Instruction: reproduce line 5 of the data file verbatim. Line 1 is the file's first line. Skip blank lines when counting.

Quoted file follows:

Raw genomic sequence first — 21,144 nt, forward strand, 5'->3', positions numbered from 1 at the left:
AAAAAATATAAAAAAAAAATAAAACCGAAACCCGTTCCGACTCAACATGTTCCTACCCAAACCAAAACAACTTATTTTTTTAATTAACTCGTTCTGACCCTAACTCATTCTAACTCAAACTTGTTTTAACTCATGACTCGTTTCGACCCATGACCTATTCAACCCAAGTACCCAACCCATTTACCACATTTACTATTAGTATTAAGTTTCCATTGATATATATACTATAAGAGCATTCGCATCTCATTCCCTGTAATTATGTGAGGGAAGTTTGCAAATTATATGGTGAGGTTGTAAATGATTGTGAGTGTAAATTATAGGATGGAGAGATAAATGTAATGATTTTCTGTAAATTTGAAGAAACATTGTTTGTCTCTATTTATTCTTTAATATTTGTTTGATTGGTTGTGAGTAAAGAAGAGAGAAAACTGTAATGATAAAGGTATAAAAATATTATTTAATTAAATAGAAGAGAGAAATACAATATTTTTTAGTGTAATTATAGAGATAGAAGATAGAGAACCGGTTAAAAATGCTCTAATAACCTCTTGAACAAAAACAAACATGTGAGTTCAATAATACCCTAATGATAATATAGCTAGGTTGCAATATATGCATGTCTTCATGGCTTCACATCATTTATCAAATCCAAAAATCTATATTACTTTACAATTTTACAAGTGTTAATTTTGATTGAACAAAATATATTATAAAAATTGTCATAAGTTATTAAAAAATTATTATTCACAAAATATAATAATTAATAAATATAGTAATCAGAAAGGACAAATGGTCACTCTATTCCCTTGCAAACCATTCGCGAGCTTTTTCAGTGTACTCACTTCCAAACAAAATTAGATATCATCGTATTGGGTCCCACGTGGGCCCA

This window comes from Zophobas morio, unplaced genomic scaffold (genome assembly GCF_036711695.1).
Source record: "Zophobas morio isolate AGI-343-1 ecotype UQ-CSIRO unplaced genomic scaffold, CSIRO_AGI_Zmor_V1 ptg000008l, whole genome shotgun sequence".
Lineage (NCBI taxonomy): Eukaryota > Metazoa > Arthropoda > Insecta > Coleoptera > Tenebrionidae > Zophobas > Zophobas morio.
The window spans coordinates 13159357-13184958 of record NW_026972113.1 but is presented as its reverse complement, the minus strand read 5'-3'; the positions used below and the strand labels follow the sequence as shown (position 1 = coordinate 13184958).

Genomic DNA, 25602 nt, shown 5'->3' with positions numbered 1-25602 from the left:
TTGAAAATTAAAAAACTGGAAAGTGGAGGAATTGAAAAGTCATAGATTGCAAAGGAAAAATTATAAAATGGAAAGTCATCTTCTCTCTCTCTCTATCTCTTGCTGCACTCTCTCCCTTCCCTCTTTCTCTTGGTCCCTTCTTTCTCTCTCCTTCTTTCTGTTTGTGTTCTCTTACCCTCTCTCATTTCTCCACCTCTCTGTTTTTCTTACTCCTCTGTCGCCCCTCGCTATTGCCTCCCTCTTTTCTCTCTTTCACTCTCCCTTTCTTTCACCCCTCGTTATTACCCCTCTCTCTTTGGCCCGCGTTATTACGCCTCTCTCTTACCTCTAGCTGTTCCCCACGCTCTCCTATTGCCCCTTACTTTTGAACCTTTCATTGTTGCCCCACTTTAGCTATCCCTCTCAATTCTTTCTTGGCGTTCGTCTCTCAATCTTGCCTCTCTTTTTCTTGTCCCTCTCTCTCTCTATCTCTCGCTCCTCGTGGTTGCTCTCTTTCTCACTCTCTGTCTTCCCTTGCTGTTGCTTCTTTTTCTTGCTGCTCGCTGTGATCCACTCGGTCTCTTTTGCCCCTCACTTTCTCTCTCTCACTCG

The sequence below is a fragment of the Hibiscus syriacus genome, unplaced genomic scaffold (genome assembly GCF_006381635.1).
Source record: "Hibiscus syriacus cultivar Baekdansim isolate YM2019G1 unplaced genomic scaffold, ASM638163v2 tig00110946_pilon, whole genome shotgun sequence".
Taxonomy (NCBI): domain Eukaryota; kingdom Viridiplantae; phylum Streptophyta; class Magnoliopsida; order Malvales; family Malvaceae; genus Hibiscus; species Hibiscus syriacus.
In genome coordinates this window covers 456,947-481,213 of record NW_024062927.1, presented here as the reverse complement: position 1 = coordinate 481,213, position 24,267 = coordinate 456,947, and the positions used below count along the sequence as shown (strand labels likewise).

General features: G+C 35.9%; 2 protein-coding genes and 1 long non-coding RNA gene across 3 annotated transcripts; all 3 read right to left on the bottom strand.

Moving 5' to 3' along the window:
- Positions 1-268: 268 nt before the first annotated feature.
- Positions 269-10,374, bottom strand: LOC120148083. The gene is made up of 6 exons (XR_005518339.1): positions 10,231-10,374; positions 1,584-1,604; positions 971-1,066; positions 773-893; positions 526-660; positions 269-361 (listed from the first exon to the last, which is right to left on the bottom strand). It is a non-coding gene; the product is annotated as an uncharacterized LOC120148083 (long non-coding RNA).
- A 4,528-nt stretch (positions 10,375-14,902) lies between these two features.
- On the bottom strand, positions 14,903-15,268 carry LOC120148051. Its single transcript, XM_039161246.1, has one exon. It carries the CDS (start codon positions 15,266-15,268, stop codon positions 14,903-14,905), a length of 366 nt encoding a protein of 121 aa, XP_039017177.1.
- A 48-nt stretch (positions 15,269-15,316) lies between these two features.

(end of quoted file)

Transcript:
Lineage (NCBI taxonomy): Eukaryota > Metazoa > Arthropoda > Insecta > Coleoptera > Tenebrionidae > Zophobas > Zophobas morio.